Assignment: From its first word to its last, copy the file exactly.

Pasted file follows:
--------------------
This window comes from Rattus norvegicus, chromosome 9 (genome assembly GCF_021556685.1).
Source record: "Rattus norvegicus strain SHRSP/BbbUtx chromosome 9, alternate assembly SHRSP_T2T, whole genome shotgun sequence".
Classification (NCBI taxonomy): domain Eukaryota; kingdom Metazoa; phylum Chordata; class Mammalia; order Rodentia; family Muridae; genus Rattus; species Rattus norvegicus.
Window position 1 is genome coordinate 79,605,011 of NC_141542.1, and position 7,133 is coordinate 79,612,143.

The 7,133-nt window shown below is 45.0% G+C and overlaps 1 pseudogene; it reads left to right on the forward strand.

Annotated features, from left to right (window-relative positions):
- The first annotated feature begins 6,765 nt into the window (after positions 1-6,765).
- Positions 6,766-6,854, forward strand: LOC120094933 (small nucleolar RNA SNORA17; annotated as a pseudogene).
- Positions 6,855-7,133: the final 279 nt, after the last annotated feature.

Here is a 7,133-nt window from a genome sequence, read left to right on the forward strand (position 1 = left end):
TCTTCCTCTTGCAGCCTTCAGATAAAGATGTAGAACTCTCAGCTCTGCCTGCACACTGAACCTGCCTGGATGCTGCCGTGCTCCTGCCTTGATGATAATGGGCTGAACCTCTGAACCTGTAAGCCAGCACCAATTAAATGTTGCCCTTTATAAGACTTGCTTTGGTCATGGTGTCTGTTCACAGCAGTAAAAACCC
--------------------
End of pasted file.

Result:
This window comes from Rattus norvegicus, chromosome 9 (genome assembly GCF_021556685.1).
Source record: "Rattus norvegicus strain SHRSP/BbbUtx chromosome 9, alternate assembly SHRSP_T2T, whole genome shotgun sequence".
Classification (NCBI taxonomy): domain Eukaryota; kingdom Metazoa; phylum Chordata; class Mammalia; order Rodentia; family Muridae; genus Rattus; species Rattus norvegicus.
Window position 1 is genome coordinate 79,605,011 of NC_141542.1, and position 7,133 is coordinate 79,612,143.

The 7,133-nt window shown below is 45.0% G+C and overlaps 1 pseudogene; it reads left to right on the forward strand.

Annotated features, from left to right (window-relative positions):
- The first annotated feature begins 6,765 nt into the window (after positions 1-6,765).
- Positions 6,766-6,854, forward strand: LOC120094933 (small nucleolar RNA SNORA17; annotated as a pseudogene).
- Positions 6,855-7,133: the final 279 nt, after the last annotated feature.

Here is a 7,133-nt window from a genome sequence, read left to right on the forward strand (position 1 = left end):
TCTTCCTCTTGCAGCCTTCAGATAAAGATGTAGAACTCTCAGCTCTGCCTGCACACTGAACCTGCCTGGATGCTGCCGTGCTCCTGCCTTGATGATAATGGGCTGAACCTCTGAACCTGTAAGCCAGCACCAATTAAATGTTGCCCTTTATAAGACTTGCTTTGGTCATGGTGTCTGTTCACAGCAGTAAAAACCC